why building another app compiler?


When you are frontend developer and start doing node npm completely spoils you. Because unlike we used to it provides single and predictable way of adding/using 3rd party libs and snippets to your code.

Frontend is more complex in many ways. It is more fragmented since there are html and css additionally to javascript and our code is running in different combinations of vm’s and platforms.

Commonly used way of adding 3rd libs is a /vendor folder that holds bunch of unminified (if you’re lucky enough) files that were downloaded by someone ages ago. Maybe you will find comments inside that will give you an idea of what version of library is used, maybe not. Also what-load-first dependency management is completely your pain. You might have a master file with all the scripts loaded in ‘right’ order .

Bower is doing great job adding more metadata to packages fixing some problemts. But Bower is just a package manager (c) and it doesnt load scripts. So again, you need to do additional job defining what-load-when relations.

Even if you will use require.js you need to configure 3rd libraries. Besides requirejs adds it’s own complexities into code. For example: do you know the difference between require and define functions? And frankly why do you need to know difference! You need something that just works.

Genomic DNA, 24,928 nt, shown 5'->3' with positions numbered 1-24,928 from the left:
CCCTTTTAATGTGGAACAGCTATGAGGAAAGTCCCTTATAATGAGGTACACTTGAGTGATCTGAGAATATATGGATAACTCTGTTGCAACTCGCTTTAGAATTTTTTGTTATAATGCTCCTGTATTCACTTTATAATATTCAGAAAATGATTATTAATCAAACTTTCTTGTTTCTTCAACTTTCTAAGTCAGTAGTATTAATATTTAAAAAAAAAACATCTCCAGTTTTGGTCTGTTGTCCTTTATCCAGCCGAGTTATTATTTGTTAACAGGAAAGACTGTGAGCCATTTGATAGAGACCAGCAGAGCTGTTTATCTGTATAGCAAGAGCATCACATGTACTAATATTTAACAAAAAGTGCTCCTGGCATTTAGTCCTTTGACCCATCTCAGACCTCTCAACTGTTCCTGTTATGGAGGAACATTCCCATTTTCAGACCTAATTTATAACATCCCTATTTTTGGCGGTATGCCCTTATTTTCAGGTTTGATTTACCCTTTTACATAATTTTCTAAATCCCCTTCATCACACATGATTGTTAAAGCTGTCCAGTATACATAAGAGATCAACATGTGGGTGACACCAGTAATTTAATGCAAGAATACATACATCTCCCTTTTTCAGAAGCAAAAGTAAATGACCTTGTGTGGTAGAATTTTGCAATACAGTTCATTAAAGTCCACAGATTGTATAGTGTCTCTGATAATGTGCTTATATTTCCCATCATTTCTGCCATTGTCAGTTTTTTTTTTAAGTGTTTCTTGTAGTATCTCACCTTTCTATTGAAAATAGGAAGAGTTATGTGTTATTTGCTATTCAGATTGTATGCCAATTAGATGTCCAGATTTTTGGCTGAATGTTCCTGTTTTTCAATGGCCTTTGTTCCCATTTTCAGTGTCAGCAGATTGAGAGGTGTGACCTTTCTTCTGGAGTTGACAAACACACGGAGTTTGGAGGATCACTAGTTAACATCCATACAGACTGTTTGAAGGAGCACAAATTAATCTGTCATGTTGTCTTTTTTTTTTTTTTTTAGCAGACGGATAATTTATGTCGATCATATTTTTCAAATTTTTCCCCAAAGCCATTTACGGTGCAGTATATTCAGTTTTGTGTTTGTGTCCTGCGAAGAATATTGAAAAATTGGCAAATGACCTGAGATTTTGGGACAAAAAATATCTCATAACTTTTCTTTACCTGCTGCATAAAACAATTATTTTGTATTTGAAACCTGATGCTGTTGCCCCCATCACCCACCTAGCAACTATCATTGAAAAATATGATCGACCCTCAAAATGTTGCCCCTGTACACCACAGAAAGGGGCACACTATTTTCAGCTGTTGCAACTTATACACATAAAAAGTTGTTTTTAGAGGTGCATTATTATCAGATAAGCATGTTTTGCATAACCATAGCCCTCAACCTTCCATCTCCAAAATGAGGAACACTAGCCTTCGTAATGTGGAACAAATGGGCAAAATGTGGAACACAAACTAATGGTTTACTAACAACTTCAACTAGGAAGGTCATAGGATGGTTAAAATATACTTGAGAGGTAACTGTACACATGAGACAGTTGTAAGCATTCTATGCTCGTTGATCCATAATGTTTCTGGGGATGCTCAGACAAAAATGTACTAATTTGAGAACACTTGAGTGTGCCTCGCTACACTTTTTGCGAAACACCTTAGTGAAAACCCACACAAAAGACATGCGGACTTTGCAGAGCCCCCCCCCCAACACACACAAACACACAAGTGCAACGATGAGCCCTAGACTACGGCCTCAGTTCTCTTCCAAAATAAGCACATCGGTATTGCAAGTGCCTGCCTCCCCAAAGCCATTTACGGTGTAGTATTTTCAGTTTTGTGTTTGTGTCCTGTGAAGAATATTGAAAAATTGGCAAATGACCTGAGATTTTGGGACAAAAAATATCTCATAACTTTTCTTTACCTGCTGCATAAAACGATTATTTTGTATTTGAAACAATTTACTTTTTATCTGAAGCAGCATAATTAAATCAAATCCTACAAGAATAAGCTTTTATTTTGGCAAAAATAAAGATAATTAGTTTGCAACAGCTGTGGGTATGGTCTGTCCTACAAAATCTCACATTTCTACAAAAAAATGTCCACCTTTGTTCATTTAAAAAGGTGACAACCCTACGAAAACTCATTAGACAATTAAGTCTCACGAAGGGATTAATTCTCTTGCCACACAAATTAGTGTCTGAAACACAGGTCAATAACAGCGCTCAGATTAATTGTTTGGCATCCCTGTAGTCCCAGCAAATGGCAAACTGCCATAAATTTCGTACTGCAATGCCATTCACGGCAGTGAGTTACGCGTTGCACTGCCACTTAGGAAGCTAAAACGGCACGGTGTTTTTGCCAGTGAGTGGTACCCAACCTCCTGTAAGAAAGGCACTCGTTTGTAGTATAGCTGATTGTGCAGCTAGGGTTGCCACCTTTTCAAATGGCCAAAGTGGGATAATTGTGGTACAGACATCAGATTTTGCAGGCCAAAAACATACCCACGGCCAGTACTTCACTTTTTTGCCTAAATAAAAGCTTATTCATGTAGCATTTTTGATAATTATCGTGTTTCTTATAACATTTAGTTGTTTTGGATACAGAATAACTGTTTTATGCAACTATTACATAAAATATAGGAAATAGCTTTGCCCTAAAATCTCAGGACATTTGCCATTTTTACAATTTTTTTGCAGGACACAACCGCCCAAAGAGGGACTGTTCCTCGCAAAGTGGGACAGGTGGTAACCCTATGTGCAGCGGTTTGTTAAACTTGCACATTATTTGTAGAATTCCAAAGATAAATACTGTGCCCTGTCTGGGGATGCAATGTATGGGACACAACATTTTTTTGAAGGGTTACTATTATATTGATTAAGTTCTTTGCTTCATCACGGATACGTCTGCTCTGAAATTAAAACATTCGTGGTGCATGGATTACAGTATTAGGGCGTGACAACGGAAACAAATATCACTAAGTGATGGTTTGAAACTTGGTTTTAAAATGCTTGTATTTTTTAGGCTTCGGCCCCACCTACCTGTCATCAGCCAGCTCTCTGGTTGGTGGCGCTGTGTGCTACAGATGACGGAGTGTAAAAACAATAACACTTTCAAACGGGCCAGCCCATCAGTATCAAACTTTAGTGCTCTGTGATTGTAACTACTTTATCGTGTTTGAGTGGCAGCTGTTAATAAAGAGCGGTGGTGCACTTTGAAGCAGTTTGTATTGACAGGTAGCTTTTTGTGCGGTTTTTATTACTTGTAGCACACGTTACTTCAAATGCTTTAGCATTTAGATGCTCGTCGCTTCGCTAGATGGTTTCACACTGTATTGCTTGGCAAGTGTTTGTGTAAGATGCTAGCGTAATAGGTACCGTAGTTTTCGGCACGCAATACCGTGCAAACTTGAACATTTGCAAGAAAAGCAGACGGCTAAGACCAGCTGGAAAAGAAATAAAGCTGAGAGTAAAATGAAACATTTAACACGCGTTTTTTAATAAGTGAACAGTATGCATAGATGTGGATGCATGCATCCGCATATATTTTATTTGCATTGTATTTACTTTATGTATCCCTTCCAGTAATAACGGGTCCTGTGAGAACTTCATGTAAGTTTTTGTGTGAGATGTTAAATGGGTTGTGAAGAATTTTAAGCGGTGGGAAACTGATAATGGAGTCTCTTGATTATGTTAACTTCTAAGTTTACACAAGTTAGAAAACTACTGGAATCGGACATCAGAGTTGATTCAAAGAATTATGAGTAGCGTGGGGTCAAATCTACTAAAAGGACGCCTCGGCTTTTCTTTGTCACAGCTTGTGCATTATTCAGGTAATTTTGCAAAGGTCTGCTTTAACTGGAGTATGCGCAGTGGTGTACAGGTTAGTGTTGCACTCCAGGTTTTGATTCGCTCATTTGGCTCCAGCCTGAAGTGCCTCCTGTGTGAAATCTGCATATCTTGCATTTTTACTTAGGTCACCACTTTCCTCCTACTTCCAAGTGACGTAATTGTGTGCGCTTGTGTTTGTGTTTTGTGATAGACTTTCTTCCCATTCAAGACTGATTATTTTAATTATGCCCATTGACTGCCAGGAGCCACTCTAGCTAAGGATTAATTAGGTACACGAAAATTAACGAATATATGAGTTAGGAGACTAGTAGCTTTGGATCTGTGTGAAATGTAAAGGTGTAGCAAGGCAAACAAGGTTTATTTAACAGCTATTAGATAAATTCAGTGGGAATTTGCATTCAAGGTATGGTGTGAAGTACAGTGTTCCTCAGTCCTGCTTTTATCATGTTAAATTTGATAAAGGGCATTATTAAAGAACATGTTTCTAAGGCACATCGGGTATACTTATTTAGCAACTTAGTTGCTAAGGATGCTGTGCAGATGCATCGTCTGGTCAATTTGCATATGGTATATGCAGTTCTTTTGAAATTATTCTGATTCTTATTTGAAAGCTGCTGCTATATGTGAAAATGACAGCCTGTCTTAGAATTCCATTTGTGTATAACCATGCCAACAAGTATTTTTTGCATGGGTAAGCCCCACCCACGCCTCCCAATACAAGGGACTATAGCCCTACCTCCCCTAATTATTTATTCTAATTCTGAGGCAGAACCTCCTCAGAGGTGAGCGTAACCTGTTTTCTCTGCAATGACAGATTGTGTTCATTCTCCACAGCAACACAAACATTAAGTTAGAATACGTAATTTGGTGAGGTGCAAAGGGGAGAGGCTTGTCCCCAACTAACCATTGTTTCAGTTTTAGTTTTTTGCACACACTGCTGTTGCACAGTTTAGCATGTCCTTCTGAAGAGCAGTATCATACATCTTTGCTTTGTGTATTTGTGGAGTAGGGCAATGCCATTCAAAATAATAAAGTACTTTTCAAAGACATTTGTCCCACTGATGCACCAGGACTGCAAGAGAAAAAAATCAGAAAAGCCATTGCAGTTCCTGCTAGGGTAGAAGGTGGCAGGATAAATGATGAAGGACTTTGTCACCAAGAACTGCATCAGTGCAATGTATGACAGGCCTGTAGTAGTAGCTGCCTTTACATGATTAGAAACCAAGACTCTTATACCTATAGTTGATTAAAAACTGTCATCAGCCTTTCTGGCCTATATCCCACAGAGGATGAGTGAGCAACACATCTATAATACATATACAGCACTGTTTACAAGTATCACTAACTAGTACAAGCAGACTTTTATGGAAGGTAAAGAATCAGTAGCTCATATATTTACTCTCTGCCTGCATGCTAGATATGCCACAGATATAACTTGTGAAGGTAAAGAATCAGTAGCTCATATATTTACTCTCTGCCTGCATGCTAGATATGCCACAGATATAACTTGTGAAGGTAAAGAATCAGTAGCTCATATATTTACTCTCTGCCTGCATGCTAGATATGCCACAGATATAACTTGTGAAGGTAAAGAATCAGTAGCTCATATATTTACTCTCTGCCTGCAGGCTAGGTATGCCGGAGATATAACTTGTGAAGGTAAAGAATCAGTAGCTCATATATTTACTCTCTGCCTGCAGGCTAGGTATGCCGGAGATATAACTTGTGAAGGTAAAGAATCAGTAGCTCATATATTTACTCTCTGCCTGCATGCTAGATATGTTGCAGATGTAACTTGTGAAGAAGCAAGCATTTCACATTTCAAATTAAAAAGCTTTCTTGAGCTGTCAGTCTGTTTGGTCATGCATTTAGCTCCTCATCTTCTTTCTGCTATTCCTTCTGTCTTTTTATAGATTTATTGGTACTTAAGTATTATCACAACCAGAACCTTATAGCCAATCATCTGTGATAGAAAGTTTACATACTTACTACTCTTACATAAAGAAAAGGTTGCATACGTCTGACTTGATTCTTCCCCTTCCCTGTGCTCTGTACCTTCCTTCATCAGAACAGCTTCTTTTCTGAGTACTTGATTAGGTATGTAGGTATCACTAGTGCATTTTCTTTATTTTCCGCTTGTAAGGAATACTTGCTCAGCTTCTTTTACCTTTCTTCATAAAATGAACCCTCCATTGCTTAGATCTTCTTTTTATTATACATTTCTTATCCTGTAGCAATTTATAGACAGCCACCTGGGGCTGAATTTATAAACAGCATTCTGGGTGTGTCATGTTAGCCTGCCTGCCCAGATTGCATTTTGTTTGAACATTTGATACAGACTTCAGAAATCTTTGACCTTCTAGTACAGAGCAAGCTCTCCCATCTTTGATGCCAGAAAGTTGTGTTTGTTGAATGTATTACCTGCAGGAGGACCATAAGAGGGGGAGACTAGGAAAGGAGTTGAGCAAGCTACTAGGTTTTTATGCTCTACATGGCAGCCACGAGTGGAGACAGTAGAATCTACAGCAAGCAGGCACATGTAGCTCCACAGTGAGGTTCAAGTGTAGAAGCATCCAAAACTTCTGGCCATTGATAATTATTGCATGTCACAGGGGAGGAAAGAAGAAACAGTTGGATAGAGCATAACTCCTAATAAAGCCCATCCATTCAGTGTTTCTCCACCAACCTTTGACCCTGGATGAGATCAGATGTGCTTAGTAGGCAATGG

So at the end of a day we need package manager that will deliver libs into our app, require functionality that will handle script dependencies and builder that will wire all the thing together and give back 3 files: index.html, app.js and app.css

and compy can do it

Componentjs does most of work already. Compy just wraps the concept in one solid solution.

component package manager

Componentjs was obvious choice. Unlike npm or bower component is really strict on what files considered a source. Which is not that important for server but really important for frontend.

local require

Componentjs gives local require out of the box. Component’s require is synchronous. Your files are wrapped in scope and concatenated in one file. Your dependencies are already loaded then you require them. Thus you don’t break javascript and require becomes plain simple and clear.


Builder takes responsibility to compile out three files: app.js, app.css and index.html. app.js is built of js dependencies (components), precompiled templates and js source files. app.css is just concatenated css files and index.html generated automatically to eat js/css and run “main” file. Builder have bunch of plugins that allow to precompile sources. So you can use coffeescript, scss, jade, whatever. And just technically because we avoid on read/write cycle comparing to plain grunt it’s faster than grunt. And you can use mix of technologies require coffeescript from js and vice versa.